Children of parents who commit suicide are more likely to commit suicide themselves


Suicide is rarely far from the headlines these days, but the last week has seen a number of high profile stories in the mainstream media. First there was the tragic death of the much loved footballer Gary Speed, which has been followed by a huge amount of press coverage.  Then on Saturday The Sun newspaper published an incredibly insensitive piece on suicide from Jeremy Clarkson.

In this context, it’s encouraging to see high quality research that investigates the reasons why people reach the point where they consider taking their own life. In my work scanning for articles to include in The Mental Elf, I see new systematic reviews and meta-analyses published every week on this topic, so it’s clearly a field where we are learning how to improve the situation year on year.

This new review was carried out by a team from Bristol University who were interested in finding out whether children of people who attempt or commit suicide are at greater risk of suicidal behaviours or affective disorders themselves.

The reviewers conducted a systematic and comprehensive search and found 28 studies, half of which they included in their meta-analysis. They calculated crude odds ratios and adjusted odds ratios (aOR) using fixed-effects models.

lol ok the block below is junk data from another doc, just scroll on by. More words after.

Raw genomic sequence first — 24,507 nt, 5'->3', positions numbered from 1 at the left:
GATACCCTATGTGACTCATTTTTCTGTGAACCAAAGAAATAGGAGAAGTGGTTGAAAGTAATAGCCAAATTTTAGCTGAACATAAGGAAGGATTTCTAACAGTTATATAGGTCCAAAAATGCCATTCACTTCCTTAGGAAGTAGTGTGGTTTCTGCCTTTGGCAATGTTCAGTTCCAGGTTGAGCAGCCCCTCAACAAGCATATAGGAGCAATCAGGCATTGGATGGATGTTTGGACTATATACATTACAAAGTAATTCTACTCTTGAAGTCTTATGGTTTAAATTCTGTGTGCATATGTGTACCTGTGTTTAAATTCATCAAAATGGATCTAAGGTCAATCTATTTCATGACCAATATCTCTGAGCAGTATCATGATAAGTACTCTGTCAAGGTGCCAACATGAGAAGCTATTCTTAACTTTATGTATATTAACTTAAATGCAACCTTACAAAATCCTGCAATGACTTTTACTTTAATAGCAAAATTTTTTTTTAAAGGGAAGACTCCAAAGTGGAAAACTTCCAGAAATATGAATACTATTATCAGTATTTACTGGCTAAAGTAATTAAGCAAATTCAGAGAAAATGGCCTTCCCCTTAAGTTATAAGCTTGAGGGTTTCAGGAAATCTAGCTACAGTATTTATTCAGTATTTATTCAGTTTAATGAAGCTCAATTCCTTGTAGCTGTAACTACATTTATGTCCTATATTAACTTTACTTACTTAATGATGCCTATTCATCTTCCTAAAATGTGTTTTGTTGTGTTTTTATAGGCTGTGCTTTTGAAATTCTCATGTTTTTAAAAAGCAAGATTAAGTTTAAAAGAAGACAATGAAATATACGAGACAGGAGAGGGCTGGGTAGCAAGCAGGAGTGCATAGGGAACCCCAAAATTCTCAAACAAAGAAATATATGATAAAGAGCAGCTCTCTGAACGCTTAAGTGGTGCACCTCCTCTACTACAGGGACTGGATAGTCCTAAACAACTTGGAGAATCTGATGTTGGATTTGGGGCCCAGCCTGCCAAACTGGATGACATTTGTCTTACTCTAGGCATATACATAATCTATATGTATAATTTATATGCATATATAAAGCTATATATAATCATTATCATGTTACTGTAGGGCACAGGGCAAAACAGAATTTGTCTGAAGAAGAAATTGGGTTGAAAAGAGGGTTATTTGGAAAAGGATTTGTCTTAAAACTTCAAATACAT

Here’s what they found:

  • Parental suicidal behaviour is associated with increased risk of offspring suicidal behaviour
    • Offspring whose parents died by suicide were more likely than offspring of two living parents to die by suicide (aOR 1.94, 95% confidence interval (CI) 1.54-2.45)
    • Children whose parents attempted suicide were at increased risk of attempted suicide (aOR 1.95, 95% CI 1.48-2.57)
  • Findings suggest that maternal suicidal behaviour is a more potent risk factor than paternal
  • Children are more vulnerable than adolescents and adults
  • There is no evidence of a stronger association in either male or female offspring
  • Limited evidence indicated that exposure to parental death by suicide is associated with subsequent risk of affective disorders

Geulayov G, Gunnell D, Holmen TL, Metcalfe C. The association of parental fatal and non-fatal suicidal behaviour with offspring suicidal behaviour and depression: a systematic review and meta-analysis. Psychol Med. 2011 Dec 1:1-14. [Epub ahead of print] [PubMed abstract]

If you need help

If you need help and support now and you live in the UK or the Republic of Ireland, please call the Samaritans on 116 123.

If you live elsewhere, we recommend finding a local Crisis Centre on the IASP website.

We also highly recommend that you visit the Connecting with People: Staying Safe resource.

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Andre Tomlin

André Tomlin is an Information Scientist with 20 years experience working in evidence-based healthcare. He's worked in the NHS, for Oxford University and since 2002 as Managing Director of Minervation Ltd, a consultancy company who do clever digital stuff for charities, universities and the public sector. Most recently André has been the driving force behind the Mental Elf and the National Elf Service; an innovative digital platform that helps professionals keep up to date with simple, clear and engaging summaries of evidence-based research. André is a Trustee at the Centre for Mental Health and an Honorary Research Fellow at University College London Division of Psychiatry. He lives in Bristol, surrounded by dogs, elflings and lots of woodland!

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